Virtual Computer NxTop’s Dual Boot capability allows you to install the NxTop Engine as a second or third operating system on your computer. NxTop v1.2.3 and later includes a multi-boot loader that allows a choice of starting a native operating systems or the NxTop Engine. One of these must be a Windows OS. You can create a dual boot with another OS, but you will not be able to access that OS while NxTop is installed.
The following instructions for setting up dual boot have been tested on Windows XP and Windows 7 operating systems. The dual boot installation consists of two phases.
In phase 1, you resize the partitions on the hard drive to create unallocated space (minimum 60GB). Install third party partitioning software to install NxTop Engine on a machine with Windows XP; Windows 7 includes a partitioning tool. Use the instructions for Windows 7 if you have both Windows operating systems on your hard drive.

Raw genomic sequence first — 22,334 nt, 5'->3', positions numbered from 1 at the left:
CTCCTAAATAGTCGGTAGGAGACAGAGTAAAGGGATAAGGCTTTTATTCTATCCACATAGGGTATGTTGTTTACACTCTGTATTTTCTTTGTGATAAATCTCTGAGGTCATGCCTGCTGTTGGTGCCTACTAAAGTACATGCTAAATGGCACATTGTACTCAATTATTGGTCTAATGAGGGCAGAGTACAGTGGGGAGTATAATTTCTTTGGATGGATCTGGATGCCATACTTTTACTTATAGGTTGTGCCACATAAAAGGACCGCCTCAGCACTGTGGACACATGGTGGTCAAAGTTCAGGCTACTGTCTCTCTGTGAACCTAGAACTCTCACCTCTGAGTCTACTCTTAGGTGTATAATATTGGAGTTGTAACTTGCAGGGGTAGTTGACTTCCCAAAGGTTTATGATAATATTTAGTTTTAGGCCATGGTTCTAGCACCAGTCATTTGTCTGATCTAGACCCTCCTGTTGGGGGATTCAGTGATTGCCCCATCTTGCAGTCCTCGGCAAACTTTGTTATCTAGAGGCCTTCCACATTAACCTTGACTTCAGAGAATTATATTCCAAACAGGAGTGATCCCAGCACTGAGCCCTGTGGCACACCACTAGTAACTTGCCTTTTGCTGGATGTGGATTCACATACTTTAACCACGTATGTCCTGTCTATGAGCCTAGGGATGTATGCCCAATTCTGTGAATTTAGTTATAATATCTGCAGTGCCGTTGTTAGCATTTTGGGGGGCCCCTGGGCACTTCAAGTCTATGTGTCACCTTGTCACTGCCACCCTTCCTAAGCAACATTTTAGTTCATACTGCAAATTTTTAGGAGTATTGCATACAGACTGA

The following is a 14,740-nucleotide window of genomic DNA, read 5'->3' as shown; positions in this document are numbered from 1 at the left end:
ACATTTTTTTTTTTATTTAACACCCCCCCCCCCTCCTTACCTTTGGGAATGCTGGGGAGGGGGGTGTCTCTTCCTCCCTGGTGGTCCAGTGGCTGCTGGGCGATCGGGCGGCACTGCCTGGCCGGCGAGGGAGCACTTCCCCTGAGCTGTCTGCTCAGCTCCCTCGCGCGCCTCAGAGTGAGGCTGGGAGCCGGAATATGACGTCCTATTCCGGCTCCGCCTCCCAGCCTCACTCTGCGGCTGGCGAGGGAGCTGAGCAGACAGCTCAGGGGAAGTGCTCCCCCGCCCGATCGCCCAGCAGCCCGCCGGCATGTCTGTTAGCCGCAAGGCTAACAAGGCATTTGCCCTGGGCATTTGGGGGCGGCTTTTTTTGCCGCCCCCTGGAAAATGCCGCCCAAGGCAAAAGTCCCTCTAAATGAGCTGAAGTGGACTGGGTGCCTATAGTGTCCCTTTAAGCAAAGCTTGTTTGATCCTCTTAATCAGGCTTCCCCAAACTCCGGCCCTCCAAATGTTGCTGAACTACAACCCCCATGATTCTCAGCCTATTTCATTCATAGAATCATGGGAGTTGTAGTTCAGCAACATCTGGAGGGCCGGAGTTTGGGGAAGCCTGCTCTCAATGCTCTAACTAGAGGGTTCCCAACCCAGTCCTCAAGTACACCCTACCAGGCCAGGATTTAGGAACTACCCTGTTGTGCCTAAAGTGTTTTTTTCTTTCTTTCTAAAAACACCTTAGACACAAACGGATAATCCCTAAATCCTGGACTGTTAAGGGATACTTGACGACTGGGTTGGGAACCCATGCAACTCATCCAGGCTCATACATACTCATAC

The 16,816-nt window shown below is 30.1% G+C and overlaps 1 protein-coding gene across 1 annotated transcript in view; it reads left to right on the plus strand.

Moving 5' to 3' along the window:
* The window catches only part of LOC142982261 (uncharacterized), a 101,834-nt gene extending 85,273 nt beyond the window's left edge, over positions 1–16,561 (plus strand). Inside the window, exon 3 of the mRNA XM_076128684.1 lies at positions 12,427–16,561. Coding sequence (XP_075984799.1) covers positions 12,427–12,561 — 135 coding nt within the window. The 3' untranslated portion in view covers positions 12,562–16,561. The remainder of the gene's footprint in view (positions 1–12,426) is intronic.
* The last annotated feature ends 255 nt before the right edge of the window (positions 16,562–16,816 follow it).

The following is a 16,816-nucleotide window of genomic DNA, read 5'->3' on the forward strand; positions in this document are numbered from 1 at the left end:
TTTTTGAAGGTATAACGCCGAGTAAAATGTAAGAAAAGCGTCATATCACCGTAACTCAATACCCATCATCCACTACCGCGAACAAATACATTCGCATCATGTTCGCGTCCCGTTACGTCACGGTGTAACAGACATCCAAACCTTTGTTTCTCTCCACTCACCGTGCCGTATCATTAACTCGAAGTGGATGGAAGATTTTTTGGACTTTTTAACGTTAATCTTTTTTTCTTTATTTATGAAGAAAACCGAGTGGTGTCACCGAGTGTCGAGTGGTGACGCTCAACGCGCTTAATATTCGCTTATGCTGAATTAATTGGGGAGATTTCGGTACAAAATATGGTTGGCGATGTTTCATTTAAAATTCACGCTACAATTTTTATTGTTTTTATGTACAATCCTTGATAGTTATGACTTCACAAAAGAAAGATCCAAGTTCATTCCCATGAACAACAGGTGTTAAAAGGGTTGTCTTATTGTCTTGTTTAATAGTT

In phase 2, you install NxTop Engine to the unallocated space on the hard drive created in phase 1. NxTop Engine can be installed from CD or from a PXE server.
After installing, the user can select to boot either a native Windows operating system or the NxTop Engine each time the system is powered up.
The NxTop Engine and any NxTops you plan to include on the NxTop Engine need to fit in the unallocated space, so select the space accordingly.
Dual Boot installations performed using v2.0.1 and later can uninstall the NxTop Engine and restore the computer to its original state. Dual boot installations from earlier versions can only be restored through a manual process using the original system disks. See page 9 for details.
To learn more and to download the above file, please visit: How to Dual Boot Virtual Computer NxTop
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